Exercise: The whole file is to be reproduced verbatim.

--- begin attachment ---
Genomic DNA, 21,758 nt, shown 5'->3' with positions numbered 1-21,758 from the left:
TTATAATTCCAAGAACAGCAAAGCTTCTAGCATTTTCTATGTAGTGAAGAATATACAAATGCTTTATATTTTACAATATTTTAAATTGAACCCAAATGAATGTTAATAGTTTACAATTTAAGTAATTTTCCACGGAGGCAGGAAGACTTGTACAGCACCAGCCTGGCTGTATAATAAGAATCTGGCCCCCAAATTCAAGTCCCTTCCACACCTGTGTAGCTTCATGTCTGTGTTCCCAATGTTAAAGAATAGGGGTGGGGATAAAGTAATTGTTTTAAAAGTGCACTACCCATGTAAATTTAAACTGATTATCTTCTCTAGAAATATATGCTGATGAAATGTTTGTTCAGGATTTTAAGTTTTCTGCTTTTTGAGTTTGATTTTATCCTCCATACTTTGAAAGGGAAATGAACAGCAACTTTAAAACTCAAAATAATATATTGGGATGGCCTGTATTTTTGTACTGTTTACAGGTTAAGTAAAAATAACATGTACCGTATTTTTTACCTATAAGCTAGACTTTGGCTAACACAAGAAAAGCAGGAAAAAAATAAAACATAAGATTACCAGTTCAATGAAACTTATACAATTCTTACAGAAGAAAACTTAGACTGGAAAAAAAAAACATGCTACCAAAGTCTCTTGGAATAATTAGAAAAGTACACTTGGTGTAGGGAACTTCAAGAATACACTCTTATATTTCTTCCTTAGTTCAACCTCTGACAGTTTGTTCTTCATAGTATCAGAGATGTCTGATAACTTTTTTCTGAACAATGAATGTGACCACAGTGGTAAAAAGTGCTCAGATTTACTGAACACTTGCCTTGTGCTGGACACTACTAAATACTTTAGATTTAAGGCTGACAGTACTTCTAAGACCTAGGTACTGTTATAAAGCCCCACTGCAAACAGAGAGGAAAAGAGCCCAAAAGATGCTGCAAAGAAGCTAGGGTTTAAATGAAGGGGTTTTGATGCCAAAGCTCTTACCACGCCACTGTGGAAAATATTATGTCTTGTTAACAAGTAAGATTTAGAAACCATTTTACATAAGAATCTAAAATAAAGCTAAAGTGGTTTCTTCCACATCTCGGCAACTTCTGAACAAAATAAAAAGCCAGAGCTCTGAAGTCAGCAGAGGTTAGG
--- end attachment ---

Genomic DNA, 21,758 nt, shown 5'->3' with positions numbered 1-21,758 from the left:
TTATAATTCCAAGAACAGCAAAGCTTCTAGCATTTTCTATGTAGTGAAGAATATACAAATGCTTTATATTTTACAATATTTTAAATTGAACCCAAATGAATGTTAATAGTTTACAATTTAAGTAATTTTCCACGGAGGCAGGAAGACTTGTACAGCACCAGCCTGGCTGTATAATAAGAATCTGGCCCCCAAATTCAAGTCCCTTCCACACCTGTGTAGCTTCATGTCTGTGTTCCCAATGTTAAAGAATAGGGGTGGGGATAAAGTAATTGTTTTAAAAGTGCACTACCCATGTAAATTTAAACTGATTATCTTCTCTAGAAATATATGCTGATGAAATGTTTGTTCAGGATTTTAAGTTTTCTGCTTTTTGAGTTTGATTTTATCCTCCATACTTTGAAAGGGAAATGAACAGCAACTTTAAAACTCAAAATAATATATTGGGATGGCCTGTATTTTTGTACTGTTTACAGGTTAAGTAAAAATAACATGTACCGTATTTTTTACCTATAAGCTAGACTTTGGCTAACACAAGAAAAGCAGGAAAAAAATAAAACATAAGATTACCAGTTCAATGAAACTTATACAATTCTTACAGAAGAAAACTTAGACTGGAAAAAAAAAACATGCTACCAAAGTCTCTTGGAATAATTAGAAAAGTACACTTGGTGTAGGGAACTTCAAGAATACACTCTTATATTTCTTCCTTAGTTCAACCTCTGACAGTTTGTTCTTCATAGTATCAGAGATGTCTGATAACTTTTTTCTGAACAATGAATGTGACCACAGTGGTAAAAAGTGCTCAGATTTACTGAACACTTGCCTTGTGCTGGACACTACTAAATACTTTAGATTTAAGGCTGACAGTACTTCTAAGACCTAGGTACTGTTATAAAGCCCCACTGCAAACAGAGAGGAAAAGAGCCCAAAAGATGCTGCAAAGAAGCTAGGGTTTAAATGAAGGGGTTTTGATGCCAAAGCTCTTACCACGCCACTGTGGAAAATATTATGTCTTGTTAACAAGTAAGATTTAGAAACCATTTTACATAAGAATCTAAAATAAAGCTAAAGTGGTTTCTTCCACATCTCGGCAACTTCTGAACAAAATAAAAAGCCAGAGCTCTGAAGTCAGCAGAGGTTAGG